Factors related to preventive COVID-19 infection behaviors among people with mental illness.

Chang K, Strong C, Pakpour AH, Griffiths MD, Lin C

J Formos Med Assoc 119 (12) 1772-1780 [2020-12-00; online 2020-07-29]

Because of the spread of novel coronavirus disease 2019 (COVID-2019), preventive COVID-19 infection behaviors become important for individuals, especially those who are vulnerable. The present study proposes a model to explain the preventive COVID-19 infection behaviors among people with mental illness in Taiwan. A cross-sectional design was carried out and 414 patients with mental illness (230 males [55.6%]; mean age = 46.32 [SD = 10.86]) agreed to participate in the study. All the participants completed the Preventive COVID-19 Infection Behaviors Scale, Self-Stigma Scale-Short, Believing COVID-19 Information Scale, Fear of COVID-19 Scale, and Depression Anxiety Stress Scale-21. Regression models and structural equation modeling (SEM) were applied to examine the factors associated with preventive COVID-19 infection behaviors. Both regression models and SEM showed that trust in COVID-19 information sources (standardized coefficient [β] = 0.211 in regression; β = 0.194 in SEM) and fear of COVID-19 (β = -0.128 in regression; β = -0.223 in SEM) significantly explained preventive behaviors among individuals with mental illness. The SEM further showed that fear of COVID-19 was significantly explained by trust in COVID-19 information sources (β = 0.220) and self-stigma (β = 0.454). Based on the results, healthcare providers should help individuals with mental illness reduce self-stigma and fear of COVID-19 which would consequently improve their preventive COVID-19 infection behaviors. Moreover, improving trust in COVID-19 information sources for individuals with mental illness may be another method to improve their preventive behaviors.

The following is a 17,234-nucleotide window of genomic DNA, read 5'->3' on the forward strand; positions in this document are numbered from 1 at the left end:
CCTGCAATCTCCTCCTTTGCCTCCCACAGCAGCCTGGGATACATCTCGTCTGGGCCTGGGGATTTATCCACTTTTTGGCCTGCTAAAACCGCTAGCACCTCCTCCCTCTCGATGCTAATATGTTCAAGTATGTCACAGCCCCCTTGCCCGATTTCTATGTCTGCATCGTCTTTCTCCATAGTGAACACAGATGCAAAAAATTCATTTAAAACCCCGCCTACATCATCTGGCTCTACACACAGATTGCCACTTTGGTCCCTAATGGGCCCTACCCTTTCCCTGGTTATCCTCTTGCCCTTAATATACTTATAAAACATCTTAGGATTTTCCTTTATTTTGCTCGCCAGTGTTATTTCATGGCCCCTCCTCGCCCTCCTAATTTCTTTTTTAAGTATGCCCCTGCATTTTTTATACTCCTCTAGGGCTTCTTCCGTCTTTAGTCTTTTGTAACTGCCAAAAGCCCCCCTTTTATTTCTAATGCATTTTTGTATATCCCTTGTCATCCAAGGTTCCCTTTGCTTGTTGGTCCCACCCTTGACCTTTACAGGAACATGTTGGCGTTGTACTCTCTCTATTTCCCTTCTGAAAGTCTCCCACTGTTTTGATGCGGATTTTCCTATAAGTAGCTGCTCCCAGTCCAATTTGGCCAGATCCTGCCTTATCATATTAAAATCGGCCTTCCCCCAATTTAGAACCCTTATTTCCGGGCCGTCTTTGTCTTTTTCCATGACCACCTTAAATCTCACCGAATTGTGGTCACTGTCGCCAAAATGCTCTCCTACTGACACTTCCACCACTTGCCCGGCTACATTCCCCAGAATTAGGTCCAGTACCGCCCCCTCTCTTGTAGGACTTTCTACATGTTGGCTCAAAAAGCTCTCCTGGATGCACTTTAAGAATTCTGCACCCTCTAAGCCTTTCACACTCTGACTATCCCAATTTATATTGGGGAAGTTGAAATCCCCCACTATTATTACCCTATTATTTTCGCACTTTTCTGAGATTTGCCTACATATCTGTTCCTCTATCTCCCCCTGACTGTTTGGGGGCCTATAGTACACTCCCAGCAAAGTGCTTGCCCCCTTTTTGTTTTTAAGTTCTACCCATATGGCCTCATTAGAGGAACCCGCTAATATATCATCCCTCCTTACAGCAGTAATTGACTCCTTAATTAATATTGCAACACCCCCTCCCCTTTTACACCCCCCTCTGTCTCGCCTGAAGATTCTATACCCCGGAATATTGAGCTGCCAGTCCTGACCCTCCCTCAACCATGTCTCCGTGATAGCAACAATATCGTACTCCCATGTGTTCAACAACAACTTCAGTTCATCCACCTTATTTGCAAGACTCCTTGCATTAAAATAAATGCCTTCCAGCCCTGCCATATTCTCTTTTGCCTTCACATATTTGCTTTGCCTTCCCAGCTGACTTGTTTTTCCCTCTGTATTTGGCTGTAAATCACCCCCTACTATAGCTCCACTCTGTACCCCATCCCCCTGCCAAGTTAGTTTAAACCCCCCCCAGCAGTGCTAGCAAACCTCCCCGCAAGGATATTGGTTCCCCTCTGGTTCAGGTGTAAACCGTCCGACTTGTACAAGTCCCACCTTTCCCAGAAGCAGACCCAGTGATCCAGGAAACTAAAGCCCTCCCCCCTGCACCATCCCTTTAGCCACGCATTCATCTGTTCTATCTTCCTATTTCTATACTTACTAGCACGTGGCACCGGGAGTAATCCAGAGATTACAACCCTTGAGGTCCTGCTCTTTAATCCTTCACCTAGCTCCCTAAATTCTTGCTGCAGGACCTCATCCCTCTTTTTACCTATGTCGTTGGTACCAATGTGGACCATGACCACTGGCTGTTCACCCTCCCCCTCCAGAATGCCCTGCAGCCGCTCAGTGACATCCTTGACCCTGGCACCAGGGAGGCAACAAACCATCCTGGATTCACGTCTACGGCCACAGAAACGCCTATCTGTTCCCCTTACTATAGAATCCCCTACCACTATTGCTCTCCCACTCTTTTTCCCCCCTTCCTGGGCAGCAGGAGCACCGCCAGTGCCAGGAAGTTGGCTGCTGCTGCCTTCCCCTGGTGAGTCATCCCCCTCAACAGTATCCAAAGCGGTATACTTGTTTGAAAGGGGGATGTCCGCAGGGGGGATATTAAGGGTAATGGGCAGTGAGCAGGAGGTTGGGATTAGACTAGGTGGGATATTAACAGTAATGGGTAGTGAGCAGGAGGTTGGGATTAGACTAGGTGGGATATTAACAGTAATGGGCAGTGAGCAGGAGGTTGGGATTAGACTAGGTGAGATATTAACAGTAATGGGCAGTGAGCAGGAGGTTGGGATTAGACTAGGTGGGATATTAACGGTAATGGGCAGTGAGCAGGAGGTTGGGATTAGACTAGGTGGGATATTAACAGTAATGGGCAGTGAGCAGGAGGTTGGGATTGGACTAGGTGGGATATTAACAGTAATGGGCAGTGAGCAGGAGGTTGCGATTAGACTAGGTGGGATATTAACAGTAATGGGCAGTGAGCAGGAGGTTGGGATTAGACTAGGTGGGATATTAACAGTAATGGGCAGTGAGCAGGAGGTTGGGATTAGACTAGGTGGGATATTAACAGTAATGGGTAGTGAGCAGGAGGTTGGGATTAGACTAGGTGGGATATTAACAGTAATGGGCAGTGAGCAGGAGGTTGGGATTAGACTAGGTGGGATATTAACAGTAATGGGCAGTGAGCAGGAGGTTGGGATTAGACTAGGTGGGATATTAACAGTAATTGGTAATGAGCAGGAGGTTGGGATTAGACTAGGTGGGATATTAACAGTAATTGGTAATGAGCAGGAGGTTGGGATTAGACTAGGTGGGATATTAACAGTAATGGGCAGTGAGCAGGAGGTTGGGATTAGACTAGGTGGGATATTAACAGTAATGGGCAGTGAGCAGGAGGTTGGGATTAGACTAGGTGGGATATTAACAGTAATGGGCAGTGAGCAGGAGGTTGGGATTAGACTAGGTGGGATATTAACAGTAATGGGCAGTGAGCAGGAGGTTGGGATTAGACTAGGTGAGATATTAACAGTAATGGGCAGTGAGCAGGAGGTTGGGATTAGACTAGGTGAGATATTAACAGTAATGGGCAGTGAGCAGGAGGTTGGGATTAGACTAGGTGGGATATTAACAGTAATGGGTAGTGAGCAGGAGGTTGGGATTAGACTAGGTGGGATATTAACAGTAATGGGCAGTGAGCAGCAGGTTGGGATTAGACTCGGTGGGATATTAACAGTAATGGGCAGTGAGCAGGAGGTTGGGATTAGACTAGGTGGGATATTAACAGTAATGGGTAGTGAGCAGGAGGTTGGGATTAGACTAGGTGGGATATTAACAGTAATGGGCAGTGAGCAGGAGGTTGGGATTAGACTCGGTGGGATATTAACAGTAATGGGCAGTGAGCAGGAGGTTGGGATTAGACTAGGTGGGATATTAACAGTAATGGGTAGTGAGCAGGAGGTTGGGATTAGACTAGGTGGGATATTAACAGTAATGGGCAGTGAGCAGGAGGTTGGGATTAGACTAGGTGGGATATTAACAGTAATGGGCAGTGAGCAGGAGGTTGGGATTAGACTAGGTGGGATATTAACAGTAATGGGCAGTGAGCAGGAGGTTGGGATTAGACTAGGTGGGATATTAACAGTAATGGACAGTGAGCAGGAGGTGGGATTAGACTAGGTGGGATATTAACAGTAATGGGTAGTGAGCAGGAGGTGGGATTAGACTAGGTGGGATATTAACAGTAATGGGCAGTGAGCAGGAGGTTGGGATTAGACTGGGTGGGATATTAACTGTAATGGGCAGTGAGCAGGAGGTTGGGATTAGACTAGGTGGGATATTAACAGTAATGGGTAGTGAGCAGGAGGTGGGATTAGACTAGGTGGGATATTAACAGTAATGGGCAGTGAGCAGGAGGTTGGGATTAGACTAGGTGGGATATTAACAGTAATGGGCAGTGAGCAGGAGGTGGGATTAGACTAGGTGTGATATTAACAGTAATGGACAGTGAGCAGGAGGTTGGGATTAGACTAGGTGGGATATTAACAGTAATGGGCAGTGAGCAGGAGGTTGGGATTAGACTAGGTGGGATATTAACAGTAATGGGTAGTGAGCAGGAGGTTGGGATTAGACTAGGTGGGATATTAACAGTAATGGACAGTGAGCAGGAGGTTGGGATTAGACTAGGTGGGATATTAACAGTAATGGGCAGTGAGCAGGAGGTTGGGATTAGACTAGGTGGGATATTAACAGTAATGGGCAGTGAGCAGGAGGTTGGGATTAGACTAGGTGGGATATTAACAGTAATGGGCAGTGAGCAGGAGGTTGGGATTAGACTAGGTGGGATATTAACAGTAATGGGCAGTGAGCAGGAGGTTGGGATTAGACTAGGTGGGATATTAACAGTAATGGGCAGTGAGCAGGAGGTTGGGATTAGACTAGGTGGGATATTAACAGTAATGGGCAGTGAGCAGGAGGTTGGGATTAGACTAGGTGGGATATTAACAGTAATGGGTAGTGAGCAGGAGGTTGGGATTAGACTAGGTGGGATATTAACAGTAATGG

Category: Public Health

Type: Journal article

PubMed 32773260

DOI 10.1016/j.jfma.2020.07.032

Crossref 10.1016/j.jfma.2020.07.032

pii: S0929-6646(20)30344-2
pmc: PMC7388748


Publications 7.1.2